I heard stories of ice-skating at Warsaw often, but I never got to do it.
When I was fifteen, I spent many winter nights ice-skating on a deserted pond in Wisconsin. It was my favorite way to the pass the time. I’d meet my best friend at dusk and we’d split a pack of cigarettes, a thermos of coffee, and go sailing across the ice in the dark. I felt like I was flying.
I’ve never had an experience like it since, but I’ve always wished I could.
A year or two into dating Francis, Virginia had a cold snap. Temperatures plunged into the teens. My father-in-law Chase called and invited us down to Warsaw for a skating party. But Francis didn’t want to go. “It’s going to be forty by lunch,” he said. He wanted to stay home and watch football.
I went down by myself, angrily, but by the time I got there, the sun hung high in the sky, burning off all the frost. Chase handed me a moldy pair of ice skates and we walked down to the pond together. As soon as we got there, I knew it was too warm to skate. The ice was thin and wet with water in the center of the pond.
But Chase was stubborn.
“It’s fine,” he insisted. He stumbled down to the water, all pigeon-toed. He walked a few steps onto the ice, stomped on it to show me how strong it was and fell through.
“Jesus Christ,” he swore. “Son of a bitch.”
I pulled him out. The both of us sunk in the black mud up to our ankles. “It was fine before,” he skulked as we walked back up to the house. “We went skating all the time.”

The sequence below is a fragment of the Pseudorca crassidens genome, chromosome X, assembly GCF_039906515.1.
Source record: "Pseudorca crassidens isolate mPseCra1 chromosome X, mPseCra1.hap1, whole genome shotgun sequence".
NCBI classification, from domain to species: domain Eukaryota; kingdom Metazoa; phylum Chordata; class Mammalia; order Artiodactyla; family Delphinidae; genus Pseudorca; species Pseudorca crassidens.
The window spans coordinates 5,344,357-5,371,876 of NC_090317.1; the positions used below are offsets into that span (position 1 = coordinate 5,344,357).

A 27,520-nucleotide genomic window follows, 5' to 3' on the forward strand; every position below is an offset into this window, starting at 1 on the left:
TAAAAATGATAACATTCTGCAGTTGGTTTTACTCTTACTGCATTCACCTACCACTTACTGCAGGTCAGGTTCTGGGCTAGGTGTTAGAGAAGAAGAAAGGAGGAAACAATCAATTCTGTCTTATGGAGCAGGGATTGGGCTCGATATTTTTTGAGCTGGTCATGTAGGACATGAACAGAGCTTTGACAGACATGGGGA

I got in the car and drove home. Cursing myself all the way for wanting a little magic in a day that had turned to shit.
Over the weekend, temperatures dropped. The lake froze.
I’d heard stories of people ice-skating across this lake in the winter, although I didn’t believe it. It just doesn’t get cold enough in Virginia for ice-skating.
But last week, temperatures plunged below ten degrees. We watched the lake freeze. And then, suddenly, we saw some kids in brightly colored hats and mittens running across the ice. Just zipping across it, at break-neck speed. Their cheeks flushed, their mouths open. “Hoo-wee,” they shouted. They skipped and slid across the ice.
Francis and I looked at each other, grabbed the kids’ hats, mittens and winter jackets, and ran down to the ice. We spent the rest of the weekend sliding across it in our sneakers. Pulling the kids on sleds and sending them spinning.
It is funny sometimes. How magic sneaks up on you. How it surprises you. When you had all but given up on it.